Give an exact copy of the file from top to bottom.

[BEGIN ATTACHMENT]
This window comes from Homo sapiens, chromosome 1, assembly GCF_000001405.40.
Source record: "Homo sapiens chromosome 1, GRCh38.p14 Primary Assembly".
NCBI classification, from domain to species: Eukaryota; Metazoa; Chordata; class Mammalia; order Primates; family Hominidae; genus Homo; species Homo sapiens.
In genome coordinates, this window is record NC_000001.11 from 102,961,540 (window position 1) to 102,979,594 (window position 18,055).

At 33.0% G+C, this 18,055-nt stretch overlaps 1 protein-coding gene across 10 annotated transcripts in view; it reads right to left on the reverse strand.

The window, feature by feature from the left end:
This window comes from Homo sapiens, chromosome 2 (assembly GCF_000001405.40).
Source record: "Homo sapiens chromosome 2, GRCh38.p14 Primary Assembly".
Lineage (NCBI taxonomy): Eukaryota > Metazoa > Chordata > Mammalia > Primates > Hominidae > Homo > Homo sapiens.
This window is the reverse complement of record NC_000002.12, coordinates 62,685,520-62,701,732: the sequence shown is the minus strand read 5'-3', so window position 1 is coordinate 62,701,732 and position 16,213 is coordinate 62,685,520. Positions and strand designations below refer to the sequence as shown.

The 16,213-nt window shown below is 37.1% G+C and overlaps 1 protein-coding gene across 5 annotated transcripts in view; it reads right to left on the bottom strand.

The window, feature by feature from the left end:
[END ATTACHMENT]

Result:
This window comes from Homo sapiens, chromosome 1, assembly GCF_000001405.40.
Source record: "Homo sapiens chromosome 1, GRCh38.p14 Primary Assembly".
NCBI classification, from domain to species: Eukaryota; Metazoa; Chordata; class Mammalia; order Primates; family Hominidae; genus Homo; species Homo sapiens.
In genome coordinates, this window is record NC_000001.11 from 102,961,540 (window position 1) to 102,979,594 (window position 18,055).

At 33.0% G+C, this 18,055-nt stretch overlaps 1 protein-coding gene across 10 annotated transcripts in view; it reads right to left on the reverse strand.

The window, feature by feature from the left end:
This window comes from Homo sapiens, chromosome 2 (assembly GCF_000001405.40).
Source record: "Homo sapiens chromosome 2, GRCh38.p14 Primary Assembly".
Lineage (NCBI taxonomy): Eukaryota > Metazoa > Chordata > Mammalia > Primates > Hominidae > Homo > Homo sapiens.
This window is the reverse complement of record NC_000002.12, coordinates 62,685,520-62,701,732: the sequence shown is the minus strand read 5'-3', so window position 1 is coordinate 62,701,732 and position 16,213 is coordinate 62,685,520. Positions and strand designations below refer to the sequence as shown.

The 16,213-nt window shown below is 37.1% G+C and overlaps 1 protein-coding gene across 5 annotated transcripts in view; it reads right to left on the bottom strand.

The window, feature by feature from the left end: